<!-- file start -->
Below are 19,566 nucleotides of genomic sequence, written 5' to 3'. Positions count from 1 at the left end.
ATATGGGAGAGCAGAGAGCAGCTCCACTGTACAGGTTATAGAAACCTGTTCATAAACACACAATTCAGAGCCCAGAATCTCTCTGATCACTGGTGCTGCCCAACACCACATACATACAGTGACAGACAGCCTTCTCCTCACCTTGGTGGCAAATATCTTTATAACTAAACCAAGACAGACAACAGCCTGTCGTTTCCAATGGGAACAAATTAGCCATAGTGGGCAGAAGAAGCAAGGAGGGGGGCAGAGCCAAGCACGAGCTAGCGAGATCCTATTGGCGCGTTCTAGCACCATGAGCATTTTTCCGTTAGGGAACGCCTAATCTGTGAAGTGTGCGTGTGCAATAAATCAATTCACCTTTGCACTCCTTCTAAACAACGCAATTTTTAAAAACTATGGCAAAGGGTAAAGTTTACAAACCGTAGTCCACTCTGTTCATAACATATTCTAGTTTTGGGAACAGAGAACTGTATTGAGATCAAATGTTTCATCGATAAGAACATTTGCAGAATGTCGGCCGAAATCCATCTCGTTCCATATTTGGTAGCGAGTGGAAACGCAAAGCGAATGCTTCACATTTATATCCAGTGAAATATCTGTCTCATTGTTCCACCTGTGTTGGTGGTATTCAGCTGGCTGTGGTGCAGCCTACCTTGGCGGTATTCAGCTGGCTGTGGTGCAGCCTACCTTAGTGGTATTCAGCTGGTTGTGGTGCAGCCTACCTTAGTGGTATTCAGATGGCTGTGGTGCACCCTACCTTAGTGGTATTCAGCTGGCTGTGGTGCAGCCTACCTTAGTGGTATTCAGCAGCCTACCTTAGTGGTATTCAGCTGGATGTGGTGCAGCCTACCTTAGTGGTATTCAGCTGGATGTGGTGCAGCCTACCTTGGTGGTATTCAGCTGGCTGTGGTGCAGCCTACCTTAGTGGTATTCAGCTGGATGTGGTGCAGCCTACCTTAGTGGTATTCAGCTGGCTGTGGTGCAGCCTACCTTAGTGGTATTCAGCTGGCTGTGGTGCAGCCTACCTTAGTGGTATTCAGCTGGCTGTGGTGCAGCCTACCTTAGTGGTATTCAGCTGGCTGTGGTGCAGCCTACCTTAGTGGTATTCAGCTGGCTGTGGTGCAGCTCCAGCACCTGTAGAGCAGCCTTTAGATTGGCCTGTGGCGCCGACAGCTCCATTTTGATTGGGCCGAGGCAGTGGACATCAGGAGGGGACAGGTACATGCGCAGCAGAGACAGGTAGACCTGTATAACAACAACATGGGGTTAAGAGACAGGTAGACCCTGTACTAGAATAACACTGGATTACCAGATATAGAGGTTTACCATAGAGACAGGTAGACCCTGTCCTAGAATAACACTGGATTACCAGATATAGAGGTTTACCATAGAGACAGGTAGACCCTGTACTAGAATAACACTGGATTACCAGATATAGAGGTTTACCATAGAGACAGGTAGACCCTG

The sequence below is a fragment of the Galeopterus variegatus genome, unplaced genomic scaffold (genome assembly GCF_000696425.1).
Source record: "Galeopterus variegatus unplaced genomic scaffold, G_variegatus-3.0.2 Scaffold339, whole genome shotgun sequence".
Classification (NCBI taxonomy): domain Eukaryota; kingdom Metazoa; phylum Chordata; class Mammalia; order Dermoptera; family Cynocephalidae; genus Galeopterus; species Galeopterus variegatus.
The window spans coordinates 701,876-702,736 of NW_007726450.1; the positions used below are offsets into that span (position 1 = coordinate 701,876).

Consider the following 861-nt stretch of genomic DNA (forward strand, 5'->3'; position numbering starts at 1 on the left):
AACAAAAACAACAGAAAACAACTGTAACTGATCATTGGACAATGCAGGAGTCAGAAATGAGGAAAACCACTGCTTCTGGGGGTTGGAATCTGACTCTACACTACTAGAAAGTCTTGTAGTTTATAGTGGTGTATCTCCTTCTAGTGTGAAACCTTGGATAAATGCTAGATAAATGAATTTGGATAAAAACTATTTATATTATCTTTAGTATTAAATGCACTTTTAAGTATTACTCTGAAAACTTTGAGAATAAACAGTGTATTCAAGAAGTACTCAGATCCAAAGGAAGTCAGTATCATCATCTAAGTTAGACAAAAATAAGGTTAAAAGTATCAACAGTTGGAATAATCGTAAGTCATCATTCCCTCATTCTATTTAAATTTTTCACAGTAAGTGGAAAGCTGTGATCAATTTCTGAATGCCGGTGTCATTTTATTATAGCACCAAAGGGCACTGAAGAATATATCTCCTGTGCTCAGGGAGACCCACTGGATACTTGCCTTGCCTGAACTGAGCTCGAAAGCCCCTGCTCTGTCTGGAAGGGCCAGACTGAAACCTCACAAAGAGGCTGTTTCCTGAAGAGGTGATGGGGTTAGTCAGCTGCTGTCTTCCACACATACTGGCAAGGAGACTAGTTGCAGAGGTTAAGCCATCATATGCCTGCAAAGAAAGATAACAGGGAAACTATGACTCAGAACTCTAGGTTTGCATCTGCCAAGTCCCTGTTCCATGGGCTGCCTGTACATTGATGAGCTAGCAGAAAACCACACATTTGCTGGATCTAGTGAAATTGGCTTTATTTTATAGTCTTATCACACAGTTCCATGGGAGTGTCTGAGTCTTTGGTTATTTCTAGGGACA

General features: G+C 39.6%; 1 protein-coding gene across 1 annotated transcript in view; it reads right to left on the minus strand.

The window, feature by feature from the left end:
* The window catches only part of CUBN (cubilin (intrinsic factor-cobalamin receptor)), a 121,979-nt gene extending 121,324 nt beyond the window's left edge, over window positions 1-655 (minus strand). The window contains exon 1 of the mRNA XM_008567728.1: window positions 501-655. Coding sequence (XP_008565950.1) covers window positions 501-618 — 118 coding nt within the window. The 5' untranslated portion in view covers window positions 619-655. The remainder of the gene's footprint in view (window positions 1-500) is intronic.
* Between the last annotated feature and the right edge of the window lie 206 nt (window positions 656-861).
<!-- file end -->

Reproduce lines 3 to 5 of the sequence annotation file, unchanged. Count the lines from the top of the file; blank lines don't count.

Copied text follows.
The sequence below is a fragment of the Galeopterus variegatus genome, unplaced genomic scaffold (genome assembly GCF_000696425.1).
Source record: "Galeopterus variegatus unplaced genomic scaffold, G_variegatus-3.0.2 Scaffold339, whole genome shotgun sequence".
Classification (NCBI taxonomy): domain Eukaryota; kingdom Metazoa; phylum Chordata; class Mammalia; order Dermoptera; family Cynocephalidae; genus Galeopterus; species Galeopterus variegatus.